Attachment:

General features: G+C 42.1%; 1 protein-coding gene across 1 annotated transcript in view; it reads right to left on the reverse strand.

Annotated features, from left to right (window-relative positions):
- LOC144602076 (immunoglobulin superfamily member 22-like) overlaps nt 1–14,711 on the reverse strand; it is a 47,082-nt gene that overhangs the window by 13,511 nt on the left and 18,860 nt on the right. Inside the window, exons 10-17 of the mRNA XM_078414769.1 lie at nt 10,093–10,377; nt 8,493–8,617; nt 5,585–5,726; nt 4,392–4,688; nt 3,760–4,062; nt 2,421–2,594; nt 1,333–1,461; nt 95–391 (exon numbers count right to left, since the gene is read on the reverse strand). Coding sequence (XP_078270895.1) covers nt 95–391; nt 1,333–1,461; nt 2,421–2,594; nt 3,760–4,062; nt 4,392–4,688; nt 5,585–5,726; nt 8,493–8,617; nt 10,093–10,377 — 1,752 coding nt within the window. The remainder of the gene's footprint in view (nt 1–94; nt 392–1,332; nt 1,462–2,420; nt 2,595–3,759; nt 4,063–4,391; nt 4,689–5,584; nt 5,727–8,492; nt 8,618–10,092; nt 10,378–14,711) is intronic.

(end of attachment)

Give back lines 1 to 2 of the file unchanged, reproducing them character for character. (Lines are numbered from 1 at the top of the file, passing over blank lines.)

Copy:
General features: G+C 42.1%; 1 protein-coding gene across 1 annotated transcript in view; it reads right to left on the reverse strand.

Annotated features, from left to right (window-relative positions):